I am quite new to time series analysis and I am delving for the first time into stationary processes. I don't seem to understand the concepts of non-stationarity and the presence of roots within the unit circle. Particularly, these are my questions:

  1. Where does the characteristic equation come from (i.e. what is its meaning) and why is it important? (I know the way it is built, I just do not understand why it is built that way)

  2. Why can we say that a process is stationary if and only if the roots of the characteristic equation are outside of the unit circle?

  1. Not restricted to time-series analysis, characteristic equations (CE) are used in many applications or problems, such as differential/difference equation solving, signal processing, control systems etc. And, it is directly related with commonly used transforms, e.g. Z, (Disc./Cont.) Fourier, Laplace transform etc. Using back-shift operator is a type of analysis allowing one to transform the time-series equations into another domain and deduce related properties. Most analyses are not easy to do in time-domain, which is why transforms exist.

    And, CE obtained by the backshift operator is a way of analyses. This is a matter of which transform you use. You could get the CE of $y_t+\alpha y_{t-1}+\beta y_{t-2}=\epsilon_t$ as $1+\alpha B+\beta B^2$ or if you use $\mathcal{Z}$ transform, that'd be $1+\alpha z^{-1}+\beta z^{-2}=0$, which requires your roots, i.e. $z$'s, should be inside the unit circle if you want to be stationary, instead of outside as in $B$, since roots obtained by $B$ and $z$ are reciprocals of each other.

  2. If we go back to what you're accustomed to, i.e. using the back-shift operator, $B$, we can try to find the roots' relation to stationarity. Consider the time series $y_t=2y_{t-1}+\epsilon_t$, we use the previous output, double it, and add it up with $\epsilon_t$ to obtain current output. The process is clearly exploding. The CE of this is $1-2B=0$, which yields $|B|=1/2<1$. But, if it were $y_t=0.5y_{t-1}+\epsilon_t$, the root would be $|B|=2>1$. This is for just an intuition why would you need $|B|>1$ for being stationary.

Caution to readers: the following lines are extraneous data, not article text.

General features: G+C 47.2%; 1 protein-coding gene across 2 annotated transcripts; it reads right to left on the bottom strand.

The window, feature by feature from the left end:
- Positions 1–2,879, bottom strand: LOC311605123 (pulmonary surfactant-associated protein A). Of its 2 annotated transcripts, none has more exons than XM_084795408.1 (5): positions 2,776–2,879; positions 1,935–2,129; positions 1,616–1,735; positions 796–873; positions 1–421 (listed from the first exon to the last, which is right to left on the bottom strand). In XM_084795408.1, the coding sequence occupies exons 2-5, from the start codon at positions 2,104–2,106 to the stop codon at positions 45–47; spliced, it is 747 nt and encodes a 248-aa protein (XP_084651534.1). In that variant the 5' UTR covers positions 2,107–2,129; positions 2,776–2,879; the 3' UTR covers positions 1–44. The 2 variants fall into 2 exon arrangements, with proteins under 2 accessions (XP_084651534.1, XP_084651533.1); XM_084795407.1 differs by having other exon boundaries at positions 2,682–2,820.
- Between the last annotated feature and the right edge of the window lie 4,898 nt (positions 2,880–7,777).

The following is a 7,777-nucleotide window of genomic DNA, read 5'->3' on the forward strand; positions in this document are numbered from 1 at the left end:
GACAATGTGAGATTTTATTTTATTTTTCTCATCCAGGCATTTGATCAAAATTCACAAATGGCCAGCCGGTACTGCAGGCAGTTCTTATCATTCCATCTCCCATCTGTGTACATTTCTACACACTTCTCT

Now consider the general case, $y_t=\alpha y_{t-1}+\epsilon_t$. We can obtain the following equation by back-substitution: i.e. $y_t=\alpha^2y_{t-2}+\alpha\epsilon_{t-1}+\epsilon_t$, and so... $$y_t=\sum_{i=0}^\infty{\alpha^i\epsilon_{t-i}}$$ mean and variance of $y_t$ would be $$E[y_t]=\sum_{i=0}^{\infty}{\alpha^iE[\epsilon_{t-i}]}=\mu_\epsilon\sum_{i=0}^\infty\alpha^i=\frac{\mu_\epsilon}{1-\alpha} \ \ \text{iff} \ \ |\alpha|<1 \rightarrow |B|>1$$ since CE is $1-B\alpha=0\rightarrow B=1/\alpha$. Similarly for the variance, we have $$\sigma_Y^2=var(y_t)=\sum_{i=0}^{\infty}\alpha^{2i}\sigma_{\epsilon}^2=\frac{\sigma_{\epsilon}^2}{1-\alpha^2} \ \ \text{iff} \ \ |\alpha^2|<1 \rightarrow |\alpha=1/B|<1$$

    The auto-correlation is $r_Y(k)=E[y_t y_{t-k}]:$ $$E[y_t y_{t-1}]=E[(\alpha y_{t-1}+\epsilon_t)y_{t-1}]=\alpha\sigma_Y^2+\mu_\epsilon\mu_Y$$ $$E[y_t y_{t-2}]=E[(\alpha y_{t-1}+\epsilon_t)y_{t-2}]=\alpha r_Y(1)+\mu_\epsilon\mu_Y=\alpha^2\sigma_Y^2+\mu_\epsilon\mu_Y(1+\alpha)$$ ... $$E[y_t y_{t-k}]=\alpha^k\sigma_Y^2+\mu_\epsilon\mu_Y(1+\alpha+...+\alpha^{k-1})$$ which is irrespective of $t$, and conditioned on $\sigma_Y^2$ and the means don't depend on $t$.

    This is for AR(1), but AR(k) can be reduced down to a series of AR(1)'s: $$(1-\alpha B)(1-\beta B)y_t=\epsilon_t \rightarrow x_t = (1-\beta B)y_t=x_t \ \ \ \& \ \ (1-\alpha B)x_t=\epsilon_t$$ and the analysis can be performed recursively. Here, we're actually referring to weak stationarity but if $\epsilon_t$ is Gaussian as usual (i.e. which is the noise process is assumed to be distributed with typically), weak stationarity corresponds to stationarity.


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